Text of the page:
4. Shrek

    Shrek Singletree Moderator Staff Member Supporter

    Apr 30, 2002
    North Alabama
    We raised all of our 4H stock at a local commercial farm. The owner of the farm was our tutor and we met at his farm during our projects as a group for hands on training. They used this approach to better ensure the health and safety of the stock and to allow even apartment dwelling students to participate in the program. Commercial farms were also utilized in our FFA and ag classes also.
  5. diane

    diane Well-Known Member

    May 4, 2002
    South Central Michigan
    4-H is like most anything........only as good as the people participating are willing to make it. It varies so from county to county......club to club. I have sold goats to youngsters from clubs in 10 counties and helped out at their goat shows. It is about teaching our young people how to raise good stock, how to recognize good stock and how to be a good citizen. 4-H pledge.....is a great one for anyone to follow.

    It is always unfortunate when "winning" becomes the key element in the equation, but parents can get beyond that with their children if they are involved with them and explain the differences in people and their "life views". Those differences are a part of being in this world, and 4-H is a good opportunity to help children through it.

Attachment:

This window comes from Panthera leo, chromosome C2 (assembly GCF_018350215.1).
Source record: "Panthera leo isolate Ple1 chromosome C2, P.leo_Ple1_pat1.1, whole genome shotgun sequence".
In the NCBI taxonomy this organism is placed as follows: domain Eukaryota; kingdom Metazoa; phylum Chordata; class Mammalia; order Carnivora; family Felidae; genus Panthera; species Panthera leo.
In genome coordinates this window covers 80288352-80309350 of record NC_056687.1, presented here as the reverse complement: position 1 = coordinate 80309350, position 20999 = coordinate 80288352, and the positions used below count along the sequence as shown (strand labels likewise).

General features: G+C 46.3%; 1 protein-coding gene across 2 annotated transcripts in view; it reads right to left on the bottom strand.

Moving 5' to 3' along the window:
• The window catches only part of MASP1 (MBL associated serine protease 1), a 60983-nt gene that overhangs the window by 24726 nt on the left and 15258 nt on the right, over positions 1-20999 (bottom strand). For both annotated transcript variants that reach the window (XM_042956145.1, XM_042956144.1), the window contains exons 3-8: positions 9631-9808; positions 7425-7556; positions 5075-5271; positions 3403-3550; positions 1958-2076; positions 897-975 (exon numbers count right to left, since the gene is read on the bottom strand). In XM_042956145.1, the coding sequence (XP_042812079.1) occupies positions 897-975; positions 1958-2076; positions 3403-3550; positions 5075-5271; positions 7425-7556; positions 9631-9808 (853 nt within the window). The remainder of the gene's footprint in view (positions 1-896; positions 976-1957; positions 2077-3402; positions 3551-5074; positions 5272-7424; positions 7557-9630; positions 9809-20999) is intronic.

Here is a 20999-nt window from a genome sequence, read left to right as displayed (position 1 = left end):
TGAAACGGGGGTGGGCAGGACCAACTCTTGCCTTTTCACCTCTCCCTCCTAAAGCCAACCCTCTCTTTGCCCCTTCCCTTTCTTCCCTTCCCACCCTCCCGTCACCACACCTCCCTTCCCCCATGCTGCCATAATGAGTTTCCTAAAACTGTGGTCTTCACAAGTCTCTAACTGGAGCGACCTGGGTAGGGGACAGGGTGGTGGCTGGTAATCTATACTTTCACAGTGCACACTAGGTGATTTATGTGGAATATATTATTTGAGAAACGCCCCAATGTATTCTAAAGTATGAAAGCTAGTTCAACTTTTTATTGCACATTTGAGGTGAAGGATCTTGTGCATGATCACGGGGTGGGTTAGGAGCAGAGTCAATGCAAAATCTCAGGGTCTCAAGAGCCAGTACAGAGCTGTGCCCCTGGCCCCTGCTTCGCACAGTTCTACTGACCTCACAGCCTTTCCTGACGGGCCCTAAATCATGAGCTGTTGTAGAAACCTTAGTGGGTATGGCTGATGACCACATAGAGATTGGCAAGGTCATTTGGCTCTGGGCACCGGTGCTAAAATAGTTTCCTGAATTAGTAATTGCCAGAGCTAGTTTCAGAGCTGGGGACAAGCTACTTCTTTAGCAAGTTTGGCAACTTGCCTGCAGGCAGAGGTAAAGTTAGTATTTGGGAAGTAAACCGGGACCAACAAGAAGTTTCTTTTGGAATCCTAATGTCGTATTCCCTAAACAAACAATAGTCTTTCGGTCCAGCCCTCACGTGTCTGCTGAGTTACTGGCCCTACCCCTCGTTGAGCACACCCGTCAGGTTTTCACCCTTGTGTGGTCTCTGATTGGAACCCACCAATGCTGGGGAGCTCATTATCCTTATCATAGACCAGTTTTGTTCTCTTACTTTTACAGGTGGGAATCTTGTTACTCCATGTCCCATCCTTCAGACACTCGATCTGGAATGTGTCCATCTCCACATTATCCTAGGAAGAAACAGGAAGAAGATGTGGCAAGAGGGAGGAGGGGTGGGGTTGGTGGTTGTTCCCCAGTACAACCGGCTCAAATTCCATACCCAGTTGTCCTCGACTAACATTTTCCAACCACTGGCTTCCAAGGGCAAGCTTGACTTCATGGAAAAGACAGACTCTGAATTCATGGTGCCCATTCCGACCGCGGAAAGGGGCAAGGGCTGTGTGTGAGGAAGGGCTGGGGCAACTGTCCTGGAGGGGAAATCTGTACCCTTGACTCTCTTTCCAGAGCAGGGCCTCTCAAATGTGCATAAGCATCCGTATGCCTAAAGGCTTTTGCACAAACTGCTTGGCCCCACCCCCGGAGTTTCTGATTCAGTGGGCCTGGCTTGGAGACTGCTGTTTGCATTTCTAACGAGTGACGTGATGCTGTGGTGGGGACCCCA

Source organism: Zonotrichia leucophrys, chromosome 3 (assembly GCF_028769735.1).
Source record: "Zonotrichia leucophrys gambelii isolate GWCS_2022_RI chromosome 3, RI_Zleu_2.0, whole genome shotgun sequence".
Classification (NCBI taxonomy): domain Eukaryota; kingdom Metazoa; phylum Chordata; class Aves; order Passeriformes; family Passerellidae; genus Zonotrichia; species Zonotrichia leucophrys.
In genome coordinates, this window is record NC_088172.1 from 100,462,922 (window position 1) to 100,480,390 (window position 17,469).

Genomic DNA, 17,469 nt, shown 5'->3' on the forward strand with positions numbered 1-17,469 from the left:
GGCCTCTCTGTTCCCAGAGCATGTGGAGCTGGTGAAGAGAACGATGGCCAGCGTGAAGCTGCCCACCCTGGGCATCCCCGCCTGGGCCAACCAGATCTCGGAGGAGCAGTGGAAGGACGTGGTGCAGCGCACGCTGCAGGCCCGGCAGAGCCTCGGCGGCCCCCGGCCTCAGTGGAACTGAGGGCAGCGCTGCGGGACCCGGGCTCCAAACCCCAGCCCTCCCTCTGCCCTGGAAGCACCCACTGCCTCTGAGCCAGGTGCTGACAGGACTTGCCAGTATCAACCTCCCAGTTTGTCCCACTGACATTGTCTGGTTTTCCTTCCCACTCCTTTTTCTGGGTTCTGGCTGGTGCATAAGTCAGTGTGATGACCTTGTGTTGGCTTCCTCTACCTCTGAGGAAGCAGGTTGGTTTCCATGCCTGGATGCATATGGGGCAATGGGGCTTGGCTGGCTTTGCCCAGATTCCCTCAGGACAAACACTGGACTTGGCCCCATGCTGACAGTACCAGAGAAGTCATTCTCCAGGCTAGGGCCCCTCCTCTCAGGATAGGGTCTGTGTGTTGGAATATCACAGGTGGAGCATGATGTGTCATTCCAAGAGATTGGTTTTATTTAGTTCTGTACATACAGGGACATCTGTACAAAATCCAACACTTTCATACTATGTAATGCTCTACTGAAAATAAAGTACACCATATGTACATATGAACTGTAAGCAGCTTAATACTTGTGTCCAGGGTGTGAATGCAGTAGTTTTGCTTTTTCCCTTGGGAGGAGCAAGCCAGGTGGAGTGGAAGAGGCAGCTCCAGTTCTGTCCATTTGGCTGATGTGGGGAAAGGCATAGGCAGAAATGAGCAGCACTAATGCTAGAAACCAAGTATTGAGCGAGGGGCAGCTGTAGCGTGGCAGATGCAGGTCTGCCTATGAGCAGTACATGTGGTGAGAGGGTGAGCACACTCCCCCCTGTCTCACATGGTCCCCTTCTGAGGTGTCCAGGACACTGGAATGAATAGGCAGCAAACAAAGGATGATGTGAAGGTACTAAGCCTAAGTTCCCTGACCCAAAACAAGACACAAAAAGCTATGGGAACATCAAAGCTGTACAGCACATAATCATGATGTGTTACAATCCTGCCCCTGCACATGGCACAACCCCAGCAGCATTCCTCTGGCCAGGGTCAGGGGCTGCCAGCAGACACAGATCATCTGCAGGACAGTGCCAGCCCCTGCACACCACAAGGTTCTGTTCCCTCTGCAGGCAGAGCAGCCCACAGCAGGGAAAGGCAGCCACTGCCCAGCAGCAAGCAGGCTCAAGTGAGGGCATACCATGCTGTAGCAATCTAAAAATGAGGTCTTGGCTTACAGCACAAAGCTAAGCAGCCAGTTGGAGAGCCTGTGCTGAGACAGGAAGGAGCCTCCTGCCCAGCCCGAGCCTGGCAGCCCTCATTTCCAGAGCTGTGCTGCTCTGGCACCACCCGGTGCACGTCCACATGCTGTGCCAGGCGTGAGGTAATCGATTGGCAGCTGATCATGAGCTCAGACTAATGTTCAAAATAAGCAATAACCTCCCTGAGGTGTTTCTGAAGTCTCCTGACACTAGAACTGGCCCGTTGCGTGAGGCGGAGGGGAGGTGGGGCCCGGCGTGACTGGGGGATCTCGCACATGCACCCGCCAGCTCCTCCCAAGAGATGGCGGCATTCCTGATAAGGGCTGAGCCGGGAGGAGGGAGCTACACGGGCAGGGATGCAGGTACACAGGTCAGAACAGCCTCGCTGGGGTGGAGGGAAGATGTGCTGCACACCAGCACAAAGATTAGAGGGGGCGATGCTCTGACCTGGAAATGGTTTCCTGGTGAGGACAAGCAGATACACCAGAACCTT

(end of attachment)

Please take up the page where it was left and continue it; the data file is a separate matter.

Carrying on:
Good breeding and good animal husbandry are the key to success in farming or homesteading and it just makes sense to teach it early. Buying the best structural animal and raising it with the best available technic should be taught, IMO.
  6. JanO

    JanO Well-Known Member Supporter

    Jun 16, 2003
    Western Washington
    When I was a kid, I was in 4H. Although I was in the program geared towards horses, hormanship, etc.. not the livestock end of it all. I remember though, that the groups in our community that raised pigs, steers, etc.. was encouraged to raise them naturally, and without any added anti-biotics, homones, or any of that other junk that is on the market.

    In fact, there was an incident where one of the members of my group had a brother that was raising a steer. Her parents wanted to take the steer off pasture a couple months before showing it, and suppliment his feed in a pen. They did however discuss it with the group leader, who didn't think that was wise, and they also discussed it with my dad up to get his opinion. (My dad is the one that got them interested in 4H and besides we were boarding his steer, and her horses) My dad told them that if they wanted to put the steer in a pen, first of all their board would go up for feed, second they weren't doing the steer any good because he was doing so well in the heard with our cattle, and third, he asked if they or their son was going to be out there every day to care for him (wash his water trough, clean his pen, etc.)